Things really began to change in December.
That’s when Microsoft’s Azure cloud platform started to lose some of its momentum, experiencing “moderated consumption growth,” in the words of Amy Hood, Microsoft’s chief financial officer, on its earnings call.
Microsoft says Azure’s revenue growth rate was 38% for the quarter overall, when adjusted for foreign currency fluctuations. That was already down from a 46% growth rate a year ago.
But by the end of December, that growth rate had slipped even more, to the mid-30% range, and Microsoft says it could drop another 4 to 5 percentage points in the current quarter.
Many parts of Microsoft’s business are showing signs of a storm. But if its results Tuesday were an instrument for measuring the tech economy, the change in the cloud is as close as the industry will get to a barometric readout.
“Just as we saw customers accelerate their digital spend during the pandemic, we’re now seeing them optimize that spend,” Microsoft CEO Satya Nadella said in his prepared remarks to analysts and investors on the earnings call. “Also, organizations are exercising caution given the macroeconomic uncertainty.”
In other words, companies are spending less, and trying get more out of what they’re spending.
Microsoft was is the first big tech company to report earnings for the quarter ended Dec. 31. Companies including Amazon and Google, Microsoft’s main rivals in the cloud, will report their results next week.
In the case of Microsoft, the trends help to further explain why the company is laying off 10,000 workers.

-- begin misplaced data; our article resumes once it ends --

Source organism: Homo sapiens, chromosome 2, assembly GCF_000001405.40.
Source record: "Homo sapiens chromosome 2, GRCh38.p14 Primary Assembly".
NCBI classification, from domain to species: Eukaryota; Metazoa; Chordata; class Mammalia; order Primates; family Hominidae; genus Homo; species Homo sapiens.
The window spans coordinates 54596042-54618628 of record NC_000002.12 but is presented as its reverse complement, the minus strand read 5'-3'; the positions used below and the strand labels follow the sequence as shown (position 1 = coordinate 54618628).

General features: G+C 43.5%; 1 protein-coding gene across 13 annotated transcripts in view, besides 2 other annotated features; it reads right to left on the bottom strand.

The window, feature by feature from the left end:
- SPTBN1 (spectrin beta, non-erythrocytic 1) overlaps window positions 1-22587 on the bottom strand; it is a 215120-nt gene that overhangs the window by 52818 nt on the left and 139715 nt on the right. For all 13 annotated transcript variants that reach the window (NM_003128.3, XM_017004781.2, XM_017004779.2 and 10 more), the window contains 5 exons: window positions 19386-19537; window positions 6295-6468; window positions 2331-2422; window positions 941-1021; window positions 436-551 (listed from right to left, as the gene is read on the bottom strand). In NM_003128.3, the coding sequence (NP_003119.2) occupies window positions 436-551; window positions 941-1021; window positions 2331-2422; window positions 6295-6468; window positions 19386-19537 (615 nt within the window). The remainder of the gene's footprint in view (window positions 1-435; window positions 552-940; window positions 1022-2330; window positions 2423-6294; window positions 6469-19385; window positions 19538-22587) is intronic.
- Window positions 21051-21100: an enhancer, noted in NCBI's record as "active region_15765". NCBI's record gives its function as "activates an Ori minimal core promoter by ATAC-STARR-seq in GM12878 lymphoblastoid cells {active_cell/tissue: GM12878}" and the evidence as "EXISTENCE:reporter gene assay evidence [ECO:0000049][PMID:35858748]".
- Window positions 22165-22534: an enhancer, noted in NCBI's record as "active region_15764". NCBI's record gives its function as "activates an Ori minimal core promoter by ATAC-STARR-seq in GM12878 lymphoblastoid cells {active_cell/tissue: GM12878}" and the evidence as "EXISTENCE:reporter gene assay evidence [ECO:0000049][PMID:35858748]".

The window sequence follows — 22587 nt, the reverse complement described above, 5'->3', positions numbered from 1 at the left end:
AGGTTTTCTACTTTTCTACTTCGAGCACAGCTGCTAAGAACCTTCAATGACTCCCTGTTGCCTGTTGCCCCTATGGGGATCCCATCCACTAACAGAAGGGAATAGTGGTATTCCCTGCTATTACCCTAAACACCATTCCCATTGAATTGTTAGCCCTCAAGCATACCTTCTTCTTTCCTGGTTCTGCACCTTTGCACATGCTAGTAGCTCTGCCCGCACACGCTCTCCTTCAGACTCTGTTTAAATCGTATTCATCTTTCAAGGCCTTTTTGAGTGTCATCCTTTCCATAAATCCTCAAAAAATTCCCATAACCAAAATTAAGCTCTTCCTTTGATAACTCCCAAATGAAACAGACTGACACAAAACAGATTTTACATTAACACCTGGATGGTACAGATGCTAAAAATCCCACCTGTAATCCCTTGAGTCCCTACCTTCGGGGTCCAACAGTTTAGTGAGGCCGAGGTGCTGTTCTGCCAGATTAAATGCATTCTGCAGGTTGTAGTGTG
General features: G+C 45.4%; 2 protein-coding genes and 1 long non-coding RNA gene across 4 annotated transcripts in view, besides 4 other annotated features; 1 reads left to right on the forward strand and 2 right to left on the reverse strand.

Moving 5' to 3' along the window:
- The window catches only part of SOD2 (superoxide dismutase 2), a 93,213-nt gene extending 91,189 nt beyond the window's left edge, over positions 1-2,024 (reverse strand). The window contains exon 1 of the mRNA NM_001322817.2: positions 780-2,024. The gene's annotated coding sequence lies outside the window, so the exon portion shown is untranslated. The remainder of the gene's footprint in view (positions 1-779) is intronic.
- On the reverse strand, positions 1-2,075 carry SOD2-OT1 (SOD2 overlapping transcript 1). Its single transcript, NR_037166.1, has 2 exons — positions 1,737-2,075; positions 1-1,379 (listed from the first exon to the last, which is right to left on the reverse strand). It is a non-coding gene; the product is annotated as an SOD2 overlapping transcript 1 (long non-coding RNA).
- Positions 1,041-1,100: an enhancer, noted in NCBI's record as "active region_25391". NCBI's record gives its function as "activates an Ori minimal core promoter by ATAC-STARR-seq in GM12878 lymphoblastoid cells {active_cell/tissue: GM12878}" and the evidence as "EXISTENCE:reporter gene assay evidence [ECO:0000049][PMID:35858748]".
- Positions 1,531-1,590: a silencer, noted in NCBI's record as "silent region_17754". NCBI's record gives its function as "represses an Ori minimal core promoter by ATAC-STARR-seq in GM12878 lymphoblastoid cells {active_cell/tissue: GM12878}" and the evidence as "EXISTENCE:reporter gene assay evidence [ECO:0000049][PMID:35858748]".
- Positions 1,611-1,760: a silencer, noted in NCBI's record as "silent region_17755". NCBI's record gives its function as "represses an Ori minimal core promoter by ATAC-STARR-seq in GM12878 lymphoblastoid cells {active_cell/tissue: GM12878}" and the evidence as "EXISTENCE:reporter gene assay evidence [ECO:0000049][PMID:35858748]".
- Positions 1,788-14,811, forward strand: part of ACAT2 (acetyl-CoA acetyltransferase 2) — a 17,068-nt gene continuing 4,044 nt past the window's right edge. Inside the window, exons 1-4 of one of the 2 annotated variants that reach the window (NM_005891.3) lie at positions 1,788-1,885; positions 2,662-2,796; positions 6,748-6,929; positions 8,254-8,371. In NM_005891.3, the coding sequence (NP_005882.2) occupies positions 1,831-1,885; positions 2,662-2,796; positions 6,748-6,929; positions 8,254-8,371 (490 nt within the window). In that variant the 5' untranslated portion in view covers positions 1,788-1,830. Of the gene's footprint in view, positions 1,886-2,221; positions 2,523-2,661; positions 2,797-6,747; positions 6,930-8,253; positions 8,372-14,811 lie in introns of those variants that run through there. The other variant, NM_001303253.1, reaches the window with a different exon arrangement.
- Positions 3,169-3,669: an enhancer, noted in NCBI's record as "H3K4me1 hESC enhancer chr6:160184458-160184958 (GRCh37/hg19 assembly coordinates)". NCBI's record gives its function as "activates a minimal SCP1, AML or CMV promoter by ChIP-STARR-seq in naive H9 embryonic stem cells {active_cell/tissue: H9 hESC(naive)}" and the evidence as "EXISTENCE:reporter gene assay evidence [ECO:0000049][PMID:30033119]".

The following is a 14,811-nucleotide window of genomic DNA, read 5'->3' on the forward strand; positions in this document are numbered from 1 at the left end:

Among other new details, Microsoft revealed on the call that its employment continued to grow steadily during the 2022 calendar year, up 19% year-over-year. That put total employment at a record 232,000 before the cuts (not including contractors and contingent staff) about 11,000 more employees than previously known.
The economic trends played out in a variety of ways in Microsoft’s results.
- Overall revenue for the December quarter rose 2% to $52.7 billion, coming up short of Wall Street’s expectations. That was down from revenue growth of 20% a year ago.
- Profits dropped 7% to $17.4 billion, not counting a $1.2 billion charge related to the cutbacks.
- Geographic differences also emerged. Performance in the U.S. “was weaker than expected,” although the company “saw strong execution in many regions around the world,” Hood said.
- The company saw slower growth in sales of standalone enterprise mobility and security products, and commercial versions of Windows offered separately from the Microsoft 365 suite.
- Its results also reflected the global advertising slump. Microsoft’s revenue from search and news advertising rose 5% to $3.2 billion, after a consistent run of double-digit revenue growth stretching back nearly two years.
- LinkedIn, which relies heavily on marketing and recruiting spending, saw revenue growth fell below 10% for the first time in more than three years, increasing 9.8% to $3.9 billion for the quarter.
- Some of Microsoft’s consumer businesses were hit especially hard. Windows revenue fell 27% to $4.8 billion, due to a sharp decline in the PC market. Consumers are worried about the economy, and turned off by high PC prices. Many people already bought PCs during the pandemic.
Microsoft expects many of these trends to extend into the current quarter, based on what it’s seeing so far.
The company gave overall guidance that adds up to revenue of $50.5 billion to $51.5 billion for the March quarter. The middle of that range translates into an increase of 3% from the same quarter a year ago. At the high end, it would be about $1 billion less than the $52.45 billion that had been expected by analysts.
After rising about 4% initially in after-hours trading Tuesday evening, Microsoft shares fell after the company gave its guidance for the upcoming quarter. Its shares are down 2% to $237 as of publication time Wednesday morning.
Even with these trends, Nadella expressed confidence in the long-term growth of the tech economy. He pointed to the company’s bet on AI, including its expanded investment in OpenAI, as a driver of its own future growth, and said the company remains convinced that “digital spend as a percentage of GDP is only going to increase” over time.